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Stem Cells     

This is one of a series of stories in This Week on stem cell work underway at UCSD

Stem Cell Research Holds Promise
for Victims of Spinal Cord Ischemia

By Debra Kain | March 13, 2006

Dr. Martin Marsala

Dr. Martin Marsala, an associate professor in the department of anesthesiology, hopes his research with stem cells will one day soon allow people who are suffering from spinal ischemic injury to improve their motor function.

His research focuses on is developing cell-replacement therapies aimed at re-populating pools of inhibitory neurons lost when blood supply to the spinal cord is blocked during surgery. While Marsala's research to date has been with rats and mini-pigs, his work is moving towards human trials within the next one to two years, with the goal of promoting motor recovery after spinal cord ischemia.

Paraplegia from spinal cord ischemia is a serious complication that occurs in 20 to 40% of patients undergoing a surgical process called aortic cross-clamping. When the surgeon works on the aorta to correct a potentially lethal aneurysm, this large vessel carrying all of the blood flow from the heart must be temporarily blocked. When this clamping occurs for more than 30 minutes, the procedure can result in the loss of specialized spinal cord neurons called spinal inhibitory neurons. Loss of these neurons can lead to irreversible spasticity and rigidity, or loss of muscle control, in the lower limbs.

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UCSD Stem Cells site

“The important difference between spinal cord ischemia and spinal trauma, such as might occur in a diving or car accident, is that no mechanical damage has occurred to the spinal cord,” said Marsala. “Connectivity between the spinal cord and brain motor centers is present, but there has been a selective loss of small inhibitory neurons in the spinal cord that are necessary for coordinated motor activity. Our research aims to replace these lost neurons by grafting spinal stem cells.”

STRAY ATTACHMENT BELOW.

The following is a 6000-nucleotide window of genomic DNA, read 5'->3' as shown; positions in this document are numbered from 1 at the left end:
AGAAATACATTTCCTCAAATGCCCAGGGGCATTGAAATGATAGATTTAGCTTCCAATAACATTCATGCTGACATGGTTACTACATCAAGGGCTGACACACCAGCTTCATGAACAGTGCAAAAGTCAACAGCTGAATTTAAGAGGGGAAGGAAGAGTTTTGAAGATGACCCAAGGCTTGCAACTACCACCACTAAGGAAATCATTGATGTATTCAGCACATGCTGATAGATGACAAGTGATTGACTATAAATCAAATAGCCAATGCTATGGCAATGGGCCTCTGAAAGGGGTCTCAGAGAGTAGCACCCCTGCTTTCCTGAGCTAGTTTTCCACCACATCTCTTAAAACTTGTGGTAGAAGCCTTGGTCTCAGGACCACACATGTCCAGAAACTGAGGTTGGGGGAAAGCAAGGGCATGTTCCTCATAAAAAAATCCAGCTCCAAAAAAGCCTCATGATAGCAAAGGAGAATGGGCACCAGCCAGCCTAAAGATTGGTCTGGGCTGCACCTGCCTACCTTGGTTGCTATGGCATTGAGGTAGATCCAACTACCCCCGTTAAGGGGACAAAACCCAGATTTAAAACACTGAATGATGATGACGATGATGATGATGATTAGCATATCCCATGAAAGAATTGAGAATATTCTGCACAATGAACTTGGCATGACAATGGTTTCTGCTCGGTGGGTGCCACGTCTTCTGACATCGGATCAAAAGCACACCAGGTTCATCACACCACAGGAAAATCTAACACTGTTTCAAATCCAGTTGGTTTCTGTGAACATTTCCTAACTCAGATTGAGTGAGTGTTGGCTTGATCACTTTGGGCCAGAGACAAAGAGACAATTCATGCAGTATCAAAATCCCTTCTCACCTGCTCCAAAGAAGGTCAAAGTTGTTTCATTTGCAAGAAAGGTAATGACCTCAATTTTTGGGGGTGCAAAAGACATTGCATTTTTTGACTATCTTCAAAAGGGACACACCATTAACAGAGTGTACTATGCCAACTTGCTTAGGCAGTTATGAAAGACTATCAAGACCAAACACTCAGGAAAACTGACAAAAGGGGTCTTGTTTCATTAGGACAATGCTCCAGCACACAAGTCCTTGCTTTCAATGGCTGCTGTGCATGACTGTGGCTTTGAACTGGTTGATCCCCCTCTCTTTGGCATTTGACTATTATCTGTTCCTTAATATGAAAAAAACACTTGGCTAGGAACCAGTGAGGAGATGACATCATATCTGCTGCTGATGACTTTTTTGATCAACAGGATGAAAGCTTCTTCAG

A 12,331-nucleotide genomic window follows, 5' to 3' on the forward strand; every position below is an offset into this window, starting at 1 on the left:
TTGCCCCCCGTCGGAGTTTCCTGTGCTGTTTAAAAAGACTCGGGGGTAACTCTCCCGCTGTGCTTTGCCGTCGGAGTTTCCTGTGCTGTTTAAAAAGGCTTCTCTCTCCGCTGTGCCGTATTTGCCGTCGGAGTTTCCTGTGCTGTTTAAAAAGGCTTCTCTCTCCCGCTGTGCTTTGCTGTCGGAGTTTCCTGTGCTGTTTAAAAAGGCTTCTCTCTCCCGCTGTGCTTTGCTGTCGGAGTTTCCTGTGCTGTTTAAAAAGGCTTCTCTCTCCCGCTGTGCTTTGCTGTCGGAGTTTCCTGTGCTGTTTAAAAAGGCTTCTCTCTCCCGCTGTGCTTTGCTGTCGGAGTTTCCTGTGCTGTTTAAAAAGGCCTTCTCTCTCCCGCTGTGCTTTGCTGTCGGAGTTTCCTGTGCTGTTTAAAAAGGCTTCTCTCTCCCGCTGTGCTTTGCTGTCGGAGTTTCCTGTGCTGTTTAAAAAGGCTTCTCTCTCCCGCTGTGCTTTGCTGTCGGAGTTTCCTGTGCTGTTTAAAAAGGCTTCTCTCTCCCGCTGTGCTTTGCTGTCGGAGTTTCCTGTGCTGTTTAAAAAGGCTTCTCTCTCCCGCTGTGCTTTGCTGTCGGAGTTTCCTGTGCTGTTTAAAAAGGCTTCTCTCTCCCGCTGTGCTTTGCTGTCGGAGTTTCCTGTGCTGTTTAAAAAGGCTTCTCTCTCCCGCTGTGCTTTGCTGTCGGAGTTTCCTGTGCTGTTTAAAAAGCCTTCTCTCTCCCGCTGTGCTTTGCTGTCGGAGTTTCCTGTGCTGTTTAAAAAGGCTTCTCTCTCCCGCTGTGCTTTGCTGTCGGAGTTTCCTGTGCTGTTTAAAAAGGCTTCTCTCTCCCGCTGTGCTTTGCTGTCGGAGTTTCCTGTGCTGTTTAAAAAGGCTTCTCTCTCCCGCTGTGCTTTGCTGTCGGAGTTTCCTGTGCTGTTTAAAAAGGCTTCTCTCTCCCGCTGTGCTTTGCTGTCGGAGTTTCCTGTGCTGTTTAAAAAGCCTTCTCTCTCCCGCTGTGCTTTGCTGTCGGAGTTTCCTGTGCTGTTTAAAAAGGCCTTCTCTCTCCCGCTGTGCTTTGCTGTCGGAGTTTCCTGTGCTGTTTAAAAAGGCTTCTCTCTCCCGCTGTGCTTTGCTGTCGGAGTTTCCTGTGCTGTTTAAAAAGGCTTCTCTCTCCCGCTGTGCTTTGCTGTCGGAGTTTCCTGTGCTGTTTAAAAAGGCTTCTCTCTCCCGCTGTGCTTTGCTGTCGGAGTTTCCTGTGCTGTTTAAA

In work published in October 2004 in the European Journal of Neurosciences, Marsala studied immuno-suppressed rat models that were grafted with human hNT neurons. Significantly improved motor function – measured by a suppression of spastic movements and improved muscle tone – was shown in 40 to 50% of the animals.

“In short, many of the rats regained their ability to walk due to suppression of spastic hypertonia,” said Marsala.

During a 12-week period in which the animals were followed, the UCSD team found that rats receiving neuronal cell transplants displayed a progressive recovery of motor function and a decrease in spasticity in the lower extremities over a period of several weeks following the injections. Fifty percent of the animals experienced a significant improvement in motor function. In contrast, the “control” rats that did not receive neuron transplants exhibited no improvement in motor function or spasticity. A post-mortem study of the animals showed a robust maturation of neurons and an increase in the expression of inhibitory neurotransmitters in the spinal cords of rats that received the transplanted neuronal cells.

“These findings provided conclusive evidence that transplantation of human neuronal cells into a specific region of the spinal cord can be an effective treatment for spasticity and rigidity in cases of ischemic spinal cord injury,” said Marsala.

Since then, the UCSD team has continued the neuronal stem cell studies using a rat model of spinal ischemic injury and human spinal stem cells. In addition, Marsala recently completed pre-clinical dosing and safety studies using mini-pigs in studies conducted in the Czech Republic in collaboration with Dr.Jan Motlik, a veterinarian from Institute of Genetics and Animal Physiology in Libechov.

“We looked to find the optimal number of stem cells to graft and to define the safety of the procedure before moving to clinical trials using humans,” Marsala said.

Based on the successful research results using the mini-pigs, he and his collaborators are optimistic of receiving permission to move ahead with these trials.

Marsala is confident that those patients affected by spinal cord ischemia will be willing to try the stem cell treatment. Current treatment for debilitating muscle spasticity is continuous systemic or spinal drug treatments using implanted pumps. These approaches, while displaying satisfactory efficacy, are often accompanied by side effects and eventual drug tolerance.

“This treatment offers hope to people with spinal ischemic injury who suffer from resulting spasticity and rigidity,” said Marsala.

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